Judge's prose worthy of spectacular case
U.S. Court of Appeals Judge Merrick B. Garland reportedly narrowly missed a nomination to the Supreme Court earlier this year.
But the loss to readers of the high court's weighty, sometimes stolid opinions just may be beginning to be felt, judging from his latest ruling from his post on the D.C. Circuit bench.
The judge, ruling in the spectacular case of the Sigmund family -- the son who tried to kill his father by putting a bomb in his SUV in a garage in Friendship Heights in 2002 -- pulled out all the stops to start his prose:
"GARLAND, Circuit Judge: Solon, the ancient Athenian lawgiver, made no law against patricide because he thought it impossible that anyone could commit so unnatural a crime. Two and a half millennia later, Freud famously claimed the opposite -- that every son harbors murderous impulses toward his father. In this case, we side with the lawyer not the psychoanalyst. Donald Sigmund, the accidental victim of a car bomb that his half-brother intended for their father, cannot recover from the third-party defendants he has sued unless his half-brother’s crime was foreseeable. We conclude that neither that crime nor any similar one was foreseeable, and thus affirm the district court’s grant of summary judgment in favor of the defendants."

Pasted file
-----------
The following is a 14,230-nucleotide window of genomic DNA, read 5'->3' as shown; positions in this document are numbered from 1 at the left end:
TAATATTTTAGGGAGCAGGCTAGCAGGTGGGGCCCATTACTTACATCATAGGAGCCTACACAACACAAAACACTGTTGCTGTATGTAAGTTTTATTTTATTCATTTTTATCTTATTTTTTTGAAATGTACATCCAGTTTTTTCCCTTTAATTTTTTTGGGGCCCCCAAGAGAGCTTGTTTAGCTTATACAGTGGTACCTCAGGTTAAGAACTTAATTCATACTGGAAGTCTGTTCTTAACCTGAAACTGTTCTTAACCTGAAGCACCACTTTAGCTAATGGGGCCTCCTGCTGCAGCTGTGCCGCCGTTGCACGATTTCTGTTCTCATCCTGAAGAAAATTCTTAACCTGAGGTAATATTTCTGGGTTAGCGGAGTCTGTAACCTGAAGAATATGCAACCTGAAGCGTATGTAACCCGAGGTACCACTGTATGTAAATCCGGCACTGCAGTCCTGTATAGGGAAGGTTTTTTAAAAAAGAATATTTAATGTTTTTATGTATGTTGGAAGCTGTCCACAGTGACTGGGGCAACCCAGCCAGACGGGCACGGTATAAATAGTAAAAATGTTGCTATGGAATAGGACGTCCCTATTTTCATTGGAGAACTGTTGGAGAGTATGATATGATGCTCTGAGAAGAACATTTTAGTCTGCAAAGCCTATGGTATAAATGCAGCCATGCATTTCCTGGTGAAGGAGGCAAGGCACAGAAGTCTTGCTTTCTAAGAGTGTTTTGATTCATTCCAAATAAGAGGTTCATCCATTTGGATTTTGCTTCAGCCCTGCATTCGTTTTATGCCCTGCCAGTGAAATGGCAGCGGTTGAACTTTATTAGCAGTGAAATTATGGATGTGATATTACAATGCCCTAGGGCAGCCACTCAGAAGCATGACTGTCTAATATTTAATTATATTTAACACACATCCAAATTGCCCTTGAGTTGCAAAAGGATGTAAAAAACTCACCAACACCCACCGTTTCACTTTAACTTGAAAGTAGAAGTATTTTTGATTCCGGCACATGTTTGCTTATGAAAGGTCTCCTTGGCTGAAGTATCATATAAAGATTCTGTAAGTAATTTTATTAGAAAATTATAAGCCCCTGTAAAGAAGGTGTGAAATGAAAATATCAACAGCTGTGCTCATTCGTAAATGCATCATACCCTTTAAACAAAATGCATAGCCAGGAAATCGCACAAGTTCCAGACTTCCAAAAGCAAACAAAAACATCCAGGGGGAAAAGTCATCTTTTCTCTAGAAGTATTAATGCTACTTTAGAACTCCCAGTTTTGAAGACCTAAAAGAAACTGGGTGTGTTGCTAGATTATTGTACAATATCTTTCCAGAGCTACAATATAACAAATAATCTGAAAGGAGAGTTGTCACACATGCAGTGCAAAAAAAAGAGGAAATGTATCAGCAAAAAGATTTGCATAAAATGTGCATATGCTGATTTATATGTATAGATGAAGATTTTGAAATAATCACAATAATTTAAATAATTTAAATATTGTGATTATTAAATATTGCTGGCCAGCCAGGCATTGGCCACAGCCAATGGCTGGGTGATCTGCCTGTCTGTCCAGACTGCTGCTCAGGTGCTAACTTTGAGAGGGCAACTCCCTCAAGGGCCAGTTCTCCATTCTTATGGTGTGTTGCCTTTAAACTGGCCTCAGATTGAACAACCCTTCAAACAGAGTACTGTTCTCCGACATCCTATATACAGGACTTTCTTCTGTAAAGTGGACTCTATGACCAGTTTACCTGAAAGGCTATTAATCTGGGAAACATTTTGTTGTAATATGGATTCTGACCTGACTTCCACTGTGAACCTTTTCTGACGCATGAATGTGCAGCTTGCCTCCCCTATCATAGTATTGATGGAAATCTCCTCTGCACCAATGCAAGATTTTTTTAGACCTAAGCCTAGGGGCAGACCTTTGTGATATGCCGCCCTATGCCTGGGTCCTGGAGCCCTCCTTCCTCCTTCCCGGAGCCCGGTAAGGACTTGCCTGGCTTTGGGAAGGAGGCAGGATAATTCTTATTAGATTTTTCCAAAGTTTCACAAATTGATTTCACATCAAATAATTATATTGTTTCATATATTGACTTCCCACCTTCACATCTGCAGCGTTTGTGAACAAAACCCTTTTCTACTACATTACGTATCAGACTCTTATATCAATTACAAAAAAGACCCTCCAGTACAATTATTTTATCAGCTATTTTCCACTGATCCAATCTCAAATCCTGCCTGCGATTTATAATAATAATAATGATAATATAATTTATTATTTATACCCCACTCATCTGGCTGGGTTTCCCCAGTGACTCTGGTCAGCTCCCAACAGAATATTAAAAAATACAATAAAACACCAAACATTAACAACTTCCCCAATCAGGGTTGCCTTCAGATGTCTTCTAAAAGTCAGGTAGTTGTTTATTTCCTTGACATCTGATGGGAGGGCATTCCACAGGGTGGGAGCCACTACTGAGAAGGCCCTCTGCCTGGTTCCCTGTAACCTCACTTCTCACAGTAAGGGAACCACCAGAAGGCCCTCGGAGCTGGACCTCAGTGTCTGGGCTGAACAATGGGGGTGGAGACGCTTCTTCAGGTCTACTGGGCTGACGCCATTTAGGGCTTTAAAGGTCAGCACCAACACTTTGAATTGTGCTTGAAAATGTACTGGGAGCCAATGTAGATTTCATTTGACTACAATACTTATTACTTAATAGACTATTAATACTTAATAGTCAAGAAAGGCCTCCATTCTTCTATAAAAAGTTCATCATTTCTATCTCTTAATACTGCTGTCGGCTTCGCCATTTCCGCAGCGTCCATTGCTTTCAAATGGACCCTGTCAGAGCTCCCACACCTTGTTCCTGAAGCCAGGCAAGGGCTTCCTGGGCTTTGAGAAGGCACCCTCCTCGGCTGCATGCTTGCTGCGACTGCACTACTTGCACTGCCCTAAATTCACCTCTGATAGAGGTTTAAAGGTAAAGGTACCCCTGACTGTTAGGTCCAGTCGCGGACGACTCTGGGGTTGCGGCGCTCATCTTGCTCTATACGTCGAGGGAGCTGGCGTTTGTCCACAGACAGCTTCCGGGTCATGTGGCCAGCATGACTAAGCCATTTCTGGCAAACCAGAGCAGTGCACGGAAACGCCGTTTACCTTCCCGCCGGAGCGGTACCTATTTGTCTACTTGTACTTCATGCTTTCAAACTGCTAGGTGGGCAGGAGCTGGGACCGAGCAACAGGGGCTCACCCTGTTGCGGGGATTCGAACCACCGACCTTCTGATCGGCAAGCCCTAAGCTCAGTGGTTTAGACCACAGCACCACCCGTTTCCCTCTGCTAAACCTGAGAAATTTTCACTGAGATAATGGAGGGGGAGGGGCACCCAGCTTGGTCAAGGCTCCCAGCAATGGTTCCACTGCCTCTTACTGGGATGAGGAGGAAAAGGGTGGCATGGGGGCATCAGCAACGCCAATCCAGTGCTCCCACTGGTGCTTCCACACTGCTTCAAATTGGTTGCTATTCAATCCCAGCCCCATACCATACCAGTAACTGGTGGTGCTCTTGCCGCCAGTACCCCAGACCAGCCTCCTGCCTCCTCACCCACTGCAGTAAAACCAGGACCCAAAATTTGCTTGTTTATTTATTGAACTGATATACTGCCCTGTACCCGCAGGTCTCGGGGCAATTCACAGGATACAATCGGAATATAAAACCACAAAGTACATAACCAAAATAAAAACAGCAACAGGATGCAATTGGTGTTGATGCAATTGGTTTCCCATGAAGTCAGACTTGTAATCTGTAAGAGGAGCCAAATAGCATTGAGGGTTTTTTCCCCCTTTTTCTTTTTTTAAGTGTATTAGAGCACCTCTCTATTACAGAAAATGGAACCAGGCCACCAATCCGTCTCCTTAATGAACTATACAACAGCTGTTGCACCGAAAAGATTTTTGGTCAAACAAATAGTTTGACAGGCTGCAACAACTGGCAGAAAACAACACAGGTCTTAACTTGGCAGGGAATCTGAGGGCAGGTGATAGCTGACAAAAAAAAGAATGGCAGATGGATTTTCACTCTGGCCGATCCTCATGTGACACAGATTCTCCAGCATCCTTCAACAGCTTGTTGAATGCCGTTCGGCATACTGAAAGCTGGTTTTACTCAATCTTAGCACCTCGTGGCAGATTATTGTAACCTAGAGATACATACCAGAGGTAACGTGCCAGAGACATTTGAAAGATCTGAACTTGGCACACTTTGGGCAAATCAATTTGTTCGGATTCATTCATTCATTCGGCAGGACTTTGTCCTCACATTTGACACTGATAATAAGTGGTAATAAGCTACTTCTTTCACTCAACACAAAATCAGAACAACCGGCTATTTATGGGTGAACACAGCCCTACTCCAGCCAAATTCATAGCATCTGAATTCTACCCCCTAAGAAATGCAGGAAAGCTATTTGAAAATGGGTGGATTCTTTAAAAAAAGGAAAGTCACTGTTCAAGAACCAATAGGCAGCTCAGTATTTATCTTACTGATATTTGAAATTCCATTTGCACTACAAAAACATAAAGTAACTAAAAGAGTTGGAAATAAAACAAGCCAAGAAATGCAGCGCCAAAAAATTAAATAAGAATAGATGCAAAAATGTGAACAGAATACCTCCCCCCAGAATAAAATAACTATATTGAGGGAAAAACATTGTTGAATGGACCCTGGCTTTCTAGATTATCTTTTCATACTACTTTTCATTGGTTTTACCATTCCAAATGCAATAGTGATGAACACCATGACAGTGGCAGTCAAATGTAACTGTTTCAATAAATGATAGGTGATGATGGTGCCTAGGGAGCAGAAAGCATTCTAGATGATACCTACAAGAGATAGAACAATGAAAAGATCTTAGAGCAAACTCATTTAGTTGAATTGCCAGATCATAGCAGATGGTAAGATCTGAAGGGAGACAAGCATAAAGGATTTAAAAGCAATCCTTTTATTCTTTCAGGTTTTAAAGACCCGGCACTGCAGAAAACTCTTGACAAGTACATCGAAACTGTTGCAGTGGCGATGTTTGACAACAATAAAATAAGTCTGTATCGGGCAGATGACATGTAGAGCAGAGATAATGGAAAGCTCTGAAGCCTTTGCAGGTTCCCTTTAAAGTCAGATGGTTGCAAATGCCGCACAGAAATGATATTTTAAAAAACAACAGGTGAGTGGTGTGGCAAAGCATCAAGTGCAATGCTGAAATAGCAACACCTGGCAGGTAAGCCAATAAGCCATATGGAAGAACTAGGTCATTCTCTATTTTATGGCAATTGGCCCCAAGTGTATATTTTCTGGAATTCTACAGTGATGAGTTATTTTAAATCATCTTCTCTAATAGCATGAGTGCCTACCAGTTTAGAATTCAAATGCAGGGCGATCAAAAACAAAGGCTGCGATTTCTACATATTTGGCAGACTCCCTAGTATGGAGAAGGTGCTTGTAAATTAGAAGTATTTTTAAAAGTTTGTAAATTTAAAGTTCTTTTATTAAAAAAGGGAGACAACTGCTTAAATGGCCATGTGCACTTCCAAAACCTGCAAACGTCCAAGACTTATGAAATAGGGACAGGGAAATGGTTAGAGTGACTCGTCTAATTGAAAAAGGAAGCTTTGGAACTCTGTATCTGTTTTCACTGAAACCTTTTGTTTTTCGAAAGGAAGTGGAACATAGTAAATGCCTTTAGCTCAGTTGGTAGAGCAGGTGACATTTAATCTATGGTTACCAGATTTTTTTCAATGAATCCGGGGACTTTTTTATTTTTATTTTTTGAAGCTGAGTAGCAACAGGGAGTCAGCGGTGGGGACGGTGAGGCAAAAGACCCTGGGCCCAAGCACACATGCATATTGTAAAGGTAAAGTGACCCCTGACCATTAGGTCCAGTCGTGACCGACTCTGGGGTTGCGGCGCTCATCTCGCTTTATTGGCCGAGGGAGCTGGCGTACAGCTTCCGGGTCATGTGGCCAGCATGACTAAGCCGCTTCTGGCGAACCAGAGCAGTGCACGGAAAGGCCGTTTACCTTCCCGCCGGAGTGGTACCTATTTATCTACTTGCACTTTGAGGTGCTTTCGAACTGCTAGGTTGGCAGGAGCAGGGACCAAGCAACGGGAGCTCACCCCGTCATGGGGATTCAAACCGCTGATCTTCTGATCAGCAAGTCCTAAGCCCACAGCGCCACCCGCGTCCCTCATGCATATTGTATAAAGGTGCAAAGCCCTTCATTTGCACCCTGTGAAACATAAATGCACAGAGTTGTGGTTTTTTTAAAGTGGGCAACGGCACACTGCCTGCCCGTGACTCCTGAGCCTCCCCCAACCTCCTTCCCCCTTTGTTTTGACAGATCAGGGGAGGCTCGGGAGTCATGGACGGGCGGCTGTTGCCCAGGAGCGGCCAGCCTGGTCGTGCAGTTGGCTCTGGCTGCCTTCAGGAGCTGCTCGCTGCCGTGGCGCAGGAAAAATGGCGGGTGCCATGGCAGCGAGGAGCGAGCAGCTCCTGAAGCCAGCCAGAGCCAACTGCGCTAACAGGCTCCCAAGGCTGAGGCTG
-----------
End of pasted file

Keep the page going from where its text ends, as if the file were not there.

With apologies to new Supreme Court Justice Sonia Sotomayor -- President Obama's pick earlier this year and no writing slouch herself -- Garland's breezily apt wordplay involving the family surname was an attention-grabbing start to an opinion that concluded the owners of the garage at 5225 Wisconsin Ave. NW are not liable for failing to repair a security gate.
They couldn't have anticipated the pipe-bombing attempt by Prescott Sigmund, 42, who now is serving a lengthy prison sentence in a medium-security federal prison in West Virginia.
Donald Wright Sigmund, Prescott's half-brother, was horribly injured when he borrowed his father's SUV to deliver an icemaker to his father's new house and the bomb exploded. He had tried to sue the garage owners.
The men's father and the intended bombing victim, also named Donald, a Washington insurance executive, remarried his former wife, Debbie, in 2008.
In newspaper terms, Judge Garland earns a spot on the short-list for nice leads.
Washington Post editors
August 17, 2010; 2:08 PM ET
Categories: From the Courthouse , Spencer S. Hsu
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Posted by: jiji1 | August 17, 2010 5:04 PM | Report abuse